Leaded by Michael C. Mix

(2016)

Michael C. Mix provides a timely and deeply-researched account of one of the largest environmental disasters in western United States history. Mix examines the origins, evolution, and causes of the harmful environmental and human health effects caused by mining operations in Idaho's Coeur d'Alene Mining District-- the "Silver Valley"-- from 1885 to 1981. Industrial mining caused severe damage to area waterways and lands from releases of sulfur gases, lead, and other toxic metals in the first half of the twentieth century. In 1917, human health effects were brought to the forefront when Bunker Hill workers suffered from lead poisoning. However, despite these obvious devastations, the influence of the mine and lead industries in the state and federal politics, and scientific uncertainties about the effects of pollution, there were no effective federal laws regulating the mining and smelting industries until th 1970's. After the closure of these facilities, the area left behind was classified as the largest Superfund site in the United States.

Living Off the Pacific Ocean Floor by George Moskovita

(2015)

Captain George Moskovita offers readers a highly personal and often humorous look at the career of a commerical fisherman. After graduating from high school in Bellingham at the age of 16, Moskovita took his life to the sea. He found himself crabbing in Alaska, seining for sardines off of California, and for tuna off of Mexico, and catching soupfin sharks for their livers-- served as a vital source of Vitamin A during World War II. After coming to Astoria, Oregon, in 1939, he became a pioneer of the Oregon ocean perch fishery. In his sixty year plus career, Moskovita watched the fishery he had helped build become devastated by foreign factory processing ships. He bought, repaired, traded, and sank more boats than what most fishermen would work in their lifetime. This memoir provides a unique glimpse of Pacific maritime life in the 20th century, small-town coastal life after World War II, and the early days of fishery development in Oregon.

 

The Long Shadows by Simo Laakkonen, Richard P. Tucker, and Timo Vuorisalo

(2017)

Laakkonen, Tucker, and Vuorisalo-- and multiple contributors-- offer the first book-length work to offer global perspectives on the environmental effects and history of World War II. Based on long-term research, the articles selected give the best available studies in different fields and countries, with contributions touching on Europe, America, Asia, and Africa, this book has a truly global approach. The Long Shadows considers and contemplates the profound and lasting impacts left on global environments by World War II, including polar, temperate, and tropical ecological zones. Divided into three sections, the first gives an introduction and overview of the War. The second section examines the social and environmental impacts, and the third focuses solely on the history and legacy of resource extraction. In a fourth and final section, the authors offer conclusions and hypotheses.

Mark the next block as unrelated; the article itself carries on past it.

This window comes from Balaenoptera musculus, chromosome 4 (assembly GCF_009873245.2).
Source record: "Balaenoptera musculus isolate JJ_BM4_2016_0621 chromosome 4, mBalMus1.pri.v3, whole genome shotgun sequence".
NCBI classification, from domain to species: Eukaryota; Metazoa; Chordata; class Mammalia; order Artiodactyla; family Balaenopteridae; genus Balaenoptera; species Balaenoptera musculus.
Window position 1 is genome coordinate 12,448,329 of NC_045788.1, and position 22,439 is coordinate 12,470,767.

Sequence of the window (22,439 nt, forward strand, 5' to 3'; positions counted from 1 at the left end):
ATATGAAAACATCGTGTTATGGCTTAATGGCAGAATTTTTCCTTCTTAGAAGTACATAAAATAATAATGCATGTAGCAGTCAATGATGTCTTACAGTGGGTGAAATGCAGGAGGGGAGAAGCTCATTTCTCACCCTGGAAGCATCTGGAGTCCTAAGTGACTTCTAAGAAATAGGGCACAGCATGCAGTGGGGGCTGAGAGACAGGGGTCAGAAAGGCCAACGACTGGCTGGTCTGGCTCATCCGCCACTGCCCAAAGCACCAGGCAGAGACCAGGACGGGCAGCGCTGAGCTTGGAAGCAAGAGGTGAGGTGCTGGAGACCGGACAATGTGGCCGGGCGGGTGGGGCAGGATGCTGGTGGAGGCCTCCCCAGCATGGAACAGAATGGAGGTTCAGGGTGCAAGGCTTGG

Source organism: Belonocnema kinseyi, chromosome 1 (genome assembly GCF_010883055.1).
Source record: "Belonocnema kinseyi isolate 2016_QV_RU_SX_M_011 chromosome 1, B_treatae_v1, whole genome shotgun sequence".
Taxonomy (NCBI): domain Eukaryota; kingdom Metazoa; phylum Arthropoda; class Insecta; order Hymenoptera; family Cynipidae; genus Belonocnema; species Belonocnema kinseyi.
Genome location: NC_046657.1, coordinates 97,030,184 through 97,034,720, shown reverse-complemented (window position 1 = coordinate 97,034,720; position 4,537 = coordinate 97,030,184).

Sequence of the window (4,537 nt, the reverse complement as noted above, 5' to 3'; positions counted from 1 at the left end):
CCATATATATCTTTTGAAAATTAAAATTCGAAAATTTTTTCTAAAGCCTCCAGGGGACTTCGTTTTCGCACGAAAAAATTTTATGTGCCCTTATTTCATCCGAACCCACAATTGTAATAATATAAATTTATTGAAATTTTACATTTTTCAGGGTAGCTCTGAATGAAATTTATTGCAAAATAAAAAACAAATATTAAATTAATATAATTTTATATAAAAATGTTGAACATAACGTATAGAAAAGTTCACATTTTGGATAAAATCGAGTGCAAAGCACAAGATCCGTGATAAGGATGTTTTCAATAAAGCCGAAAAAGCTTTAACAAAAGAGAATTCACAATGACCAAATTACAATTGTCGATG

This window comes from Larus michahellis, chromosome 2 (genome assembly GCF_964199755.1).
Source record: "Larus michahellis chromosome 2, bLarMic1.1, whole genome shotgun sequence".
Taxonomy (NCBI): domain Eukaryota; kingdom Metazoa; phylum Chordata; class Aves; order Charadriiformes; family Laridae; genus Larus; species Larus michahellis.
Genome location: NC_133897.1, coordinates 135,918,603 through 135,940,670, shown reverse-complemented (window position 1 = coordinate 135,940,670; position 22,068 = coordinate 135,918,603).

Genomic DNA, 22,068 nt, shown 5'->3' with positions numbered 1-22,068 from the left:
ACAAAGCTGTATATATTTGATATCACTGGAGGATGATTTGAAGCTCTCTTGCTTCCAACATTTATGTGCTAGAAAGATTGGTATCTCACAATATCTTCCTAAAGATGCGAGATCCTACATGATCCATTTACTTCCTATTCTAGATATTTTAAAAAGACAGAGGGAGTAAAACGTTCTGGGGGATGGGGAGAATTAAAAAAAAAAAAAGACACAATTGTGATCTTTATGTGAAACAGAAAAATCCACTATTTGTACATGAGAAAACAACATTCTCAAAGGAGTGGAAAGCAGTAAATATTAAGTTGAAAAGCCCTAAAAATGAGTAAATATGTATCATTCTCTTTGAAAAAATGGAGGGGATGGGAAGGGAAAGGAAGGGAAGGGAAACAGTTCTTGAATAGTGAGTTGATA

Meander Scars by Abby Phillips Metzger

(2013)

Abby Phillips Metzger provides personal stories that recount a forgotten Oregon river, the Willamette, as it had existed before white settlement. Bearing the scars of development and degradation accompanying human settlement, the rich network of channels and sloughs are now long gone. However, through canoe trips and intimate explorations from the river, Metzger discovers glints of resilience: a beaver trolling through a slough, native fish in quiet backwaters, and strong currents that carry undertones of the wild Willamette. Through the tales of farmers and scientists alike, Metzger is led to ask whether that which has been scarred can fully heal, and whether a disjointed river can be whole again.

 

 

A Naturalist's Guide to the Hidden World of Pacific Northwest Dunes by George Poinar Jr.

(2016)

Ranging from northern California to British Columbia, coastal dunes and beaches provide unique habitats for plants, animals, and insects. In what may seem to be a barren landscape, hikers and beach walkers will discover the teeming metropolis of life with this guide.  Exposing the small, almost blind weevils that live under the driftwood and slowly degrade the wood, these beach hoppers leap up at every step and flee from vicious rove beetles, dune ants, and dive-bomber wasps. Taking a focus on the associations between dune plants and other life forms, this book includes over 600 full-color photographs and comprehensive data for biologists studying dune ecology.

 

 

The Next Tsunami by Bonnie Henderson

(2014)